Piet Oudolf is one of a number of designers who promote the use of naturalised planting, planting that works in a community with minimal maintenance. As part of this, the overall shape and beauty of the plant, from emergence to death in winter is appreciated. There are lots of innovations in this style of planting but for me, it’s all about the appreciation of colour and structure of a plant when it dies.
If we understand how a plant dies, we can then begin to think about pairing it with other plants still in full flower, exactly as happens in the wild. Of course, in gardens it all looks neater, not because of clipping or tweaking (though that can happen) but by choosing plants carefully for their structure in all points of their lifecycle.
Those shades of gold and brown are among my favourite colour combinations. Often associated with autumn in gardens, these colours actually start appearing from early summer in the wild, as can be seen here with Allium seed heads among others. Designing a garden from the colours of plants when dead in winter and working backwards, creates quite a remarkable and soft design.
The meadow itself – the main event – is on a relatively small scale. Anyone with a small space will do well visiting for ideas. Simple wooden seats are situated in the middle of four corners of the meadow creating a sense of privacy when you sit in them, your eye level then below the level of perennials.
And as for the perennials themselves, stunning of course. So many plants here you don’t often see in gardens or certainly not in combinations like this. Over lunch Annie and I were discussing this point and the fact the new perennial movement and naturalistic style of design has been around for a while, popular among gardening circles but still feels new among the wider public. I wonder if this is because although low maintenance it requires a deep knowledge of each plant initially, or if it simply takes time for people to shift embedded opinions of what gardens actually are.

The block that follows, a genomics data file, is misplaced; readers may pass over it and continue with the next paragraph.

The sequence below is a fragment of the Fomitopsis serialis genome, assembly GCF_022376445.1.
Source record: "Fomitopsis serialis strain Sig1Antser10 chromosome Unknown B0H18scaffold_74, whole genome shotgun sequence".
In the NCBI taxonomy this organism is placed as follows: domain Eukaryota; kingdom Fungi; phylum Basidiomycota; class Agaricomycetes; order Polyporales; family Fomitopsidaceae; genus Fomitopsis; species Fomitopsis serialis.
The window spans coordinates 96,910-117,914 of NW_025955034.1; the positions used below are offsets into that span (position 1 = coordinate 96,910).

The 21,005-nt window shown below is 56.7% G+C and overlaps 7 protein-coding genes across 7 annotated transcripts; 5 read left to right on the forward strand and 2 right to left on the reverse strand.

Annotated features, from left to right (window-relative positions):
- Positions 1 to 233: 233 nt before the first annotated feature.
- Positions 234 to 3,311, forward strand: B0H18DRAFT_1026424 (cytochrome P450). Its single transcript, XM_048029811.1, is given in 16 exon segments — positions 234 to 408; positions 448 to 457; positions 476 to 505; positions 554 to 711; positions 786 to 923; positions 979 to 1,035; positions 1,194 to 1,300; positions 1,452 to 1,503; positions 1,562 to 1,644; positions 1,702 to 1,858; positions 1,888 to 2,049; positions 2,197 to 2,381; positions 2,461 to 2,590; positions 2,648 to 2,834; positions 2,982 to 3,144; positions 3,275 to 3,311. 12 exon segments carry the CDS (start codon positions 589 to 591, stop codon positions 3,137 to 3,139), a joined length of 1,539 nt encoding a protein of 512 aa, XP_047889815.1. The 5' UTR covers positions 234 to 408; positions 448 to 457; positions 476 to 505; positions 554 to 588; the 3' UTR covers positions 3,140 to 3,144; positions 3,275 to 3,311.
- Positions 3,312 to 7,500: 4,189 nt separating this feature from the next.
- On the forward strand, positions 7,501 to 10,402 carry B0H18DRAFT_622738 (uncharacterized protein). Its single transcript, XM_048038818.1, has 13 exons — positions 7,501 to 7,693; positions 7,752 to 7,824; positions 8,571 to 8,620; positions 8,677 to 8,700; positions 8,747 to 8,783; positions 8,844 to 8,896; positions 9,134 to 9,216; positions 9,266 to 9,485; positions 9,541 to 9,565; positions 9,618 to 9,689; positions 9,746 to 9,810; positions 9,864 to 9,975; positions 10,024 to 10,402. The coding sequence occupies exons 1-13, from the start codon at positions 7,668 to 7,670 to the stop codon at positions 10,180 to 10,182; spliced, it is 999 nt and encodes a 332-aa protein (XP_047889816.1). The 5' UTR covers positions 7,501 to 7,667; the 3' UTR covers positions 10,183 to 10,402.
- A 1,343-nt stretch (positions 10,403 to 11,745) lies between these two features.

My overall impression of Scampston Hall’s walled garden was of a garden from and for the future. Its spaces felt like a true reimagining of what a garden could and should be. My longtime readers will know I hate stereotypes and rules: that feeling a garden “should be a particular way.” Nothing about Scampston is ordinary.
To round off a wonderful visit, Annie also showed me her newly planted garden that she’s working on and adapting each year. I was utterly delighted to find beautiful flowers and a view of the monolithic Maltings Mill across cornfields. I’ll confess to being excited by Annie and her husband Ziggy’s home and garden. It has a very special and modern quality I can’t wait to see evolve.
In addition to all of this modern excitement, of great interest are Scampston’s historic gardens and house. Looking out at the grounds they are unmistakably Capability Brown. Something to be explored in more detail one day.